The government should offload excess supplies at such times to lower inflation and promote export opportunities. Yet while the government’s stocks have tripled since, it has been reluctant to release excess stocks, and so prices are held firm at high levels. One of the reasons is political. India’s food is produced by small farmers and releasing excess stocks could further reduce the prices they receive. These are already squeezed by another malfunctioning government mechanism: the Agricultural Produce Market Committee Act (APMC).
The journey of food from farm to fork in India has staggering - and artificially created - costs APMC agents are meant to help farmers sell their produce to traders and the government. However, they are driven by an incentive to maximize the number of transactions they undertake rather than getting the highest price for farmers. Produce typically goes through three to four layers of middlemen before reaching the consumer, with each layer adding a mark-up to the final price. The higher the number of middlemen, the lower the price the farmer gets and the higher the price the consumer pays.
In our view, the APMC Act must be abolished. This would lower prices and allow markets in new agricultural products to develop. It would also enable farmers to trade freely with private buyers, reducing the role of the middleman. Some progress on APMC reform has begun, but it is unlikely to have much effect until the major agricultural states, Punjab, Maharashtra and Uttar Pradesh join the process.
WHAT A WASTE!
Adding to India’s woes is a creaking logistics system with high rates of waste and pilferage. Unlike in the West, where most wastage happens at the consumption stage of the supply chain, in developing countries like India, food is lost before it reaches the retailer. According to the World Bank’s Food Price Watch, published earlier this year, 80% of wastage in south and South-East Asia takes place in the supply chain compared to just 39% in North America.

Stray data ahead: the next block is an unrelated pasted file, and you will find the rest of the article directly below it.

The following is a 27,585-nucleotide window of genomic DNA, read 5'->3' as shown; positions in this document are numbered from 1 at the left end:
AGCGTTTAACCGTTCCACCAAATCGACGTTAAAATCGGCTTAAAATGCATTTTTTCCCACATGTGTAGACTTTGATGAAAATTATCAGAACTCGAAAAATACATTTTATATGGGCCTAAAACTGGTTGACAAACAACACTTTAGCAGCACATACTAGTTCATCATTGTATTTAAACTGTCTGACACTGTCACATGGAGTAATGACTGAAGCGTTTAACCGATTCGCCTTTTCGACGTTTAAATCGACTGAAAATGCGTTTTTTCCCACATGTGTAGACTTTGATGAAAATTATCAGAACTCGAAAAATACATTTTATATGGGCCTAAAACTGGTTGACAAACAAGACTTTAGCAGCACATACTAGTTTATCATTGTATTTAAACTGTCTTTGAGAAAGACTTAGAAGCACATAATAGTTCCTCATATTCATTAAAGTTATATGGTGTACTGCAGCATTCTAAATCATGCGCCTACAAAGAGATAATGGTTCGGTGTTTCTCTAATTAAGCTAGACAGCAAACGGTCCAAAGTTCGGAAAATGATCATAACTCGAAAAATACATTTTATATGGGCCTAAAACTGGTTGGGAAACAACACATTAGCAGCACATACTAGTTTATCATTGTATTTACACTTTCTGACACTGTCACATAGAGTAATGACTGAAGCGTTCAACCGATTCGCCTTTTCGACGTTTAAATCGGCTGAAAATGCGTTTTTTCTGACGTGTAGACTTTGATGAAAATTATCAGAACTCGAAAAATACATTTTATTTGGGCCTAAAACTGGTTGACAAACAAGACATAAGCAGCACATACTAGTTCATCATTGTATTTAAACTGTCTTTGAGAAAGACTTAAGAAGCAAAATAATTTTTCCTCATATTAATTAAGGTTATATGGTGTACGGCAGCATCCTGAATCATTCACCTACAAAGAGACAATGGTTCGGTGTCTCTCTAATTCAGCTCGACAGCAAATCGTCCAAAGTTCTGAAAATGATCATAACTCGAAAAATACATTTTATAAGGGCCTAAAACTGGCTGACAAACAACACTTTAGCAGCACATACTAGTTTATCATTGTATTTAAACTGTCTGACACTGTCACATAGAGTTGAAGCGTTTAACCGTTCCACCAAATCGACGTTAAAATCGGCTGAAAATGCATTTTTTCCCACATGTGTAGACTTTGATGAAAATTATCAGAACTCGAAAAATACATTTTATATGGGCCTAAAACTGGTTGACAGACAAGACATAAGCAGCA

Perishable goods such as fruit and vegetables are mostly transported in outdated trucks with no cold storage. The government “mandis,” the markets where traders buy produce, also lack proper storage facilities. Our CRISIL study shows that a third of the entire production of fruit and vegetables was lost in the fiscal year –11. We traced the journey of tomatoes from farmer to market, for example, and found that for every 100 kilograms produced only 73 kg reach the market.
We estimate that improving the supply chain could reduce retail inflation by 20%. In the medium term, the government needs to focus on improving procurement, storage, marketing and logistics. At the same time, developing processed food plants at the point of supply would help the problem of storing perishable items such as fruits and vegetables.
The only area where food inflation is caused by demand outstripping supply is in proteins. With GDP growing at an average of 7.6% in the last 10 years compared to 6.2% in the previous decade, the demand for high-value food items, such as milk and milk products, eggs, fish and meat is rising.
So what needs to be done? The entire system by which food travels from farm to fork must be overhauled to root out inefficiencies. Food inflation in India is a tax on the poor and a major reason for discontent among citizens. Changing India’s farm-to-fork game is therefore one of the biggest challenges for the new government.
The new minister of food processing, Harsimrat Kaur Badal, has said that minimizing post harvest wastage will be her top priority. Unless that happens, the Reserve Bank of India (RBI) will have little room to promote growth. Failure to bring inflation down will force the RBI to stay hawkish, and upside risks to interest rates will remain high.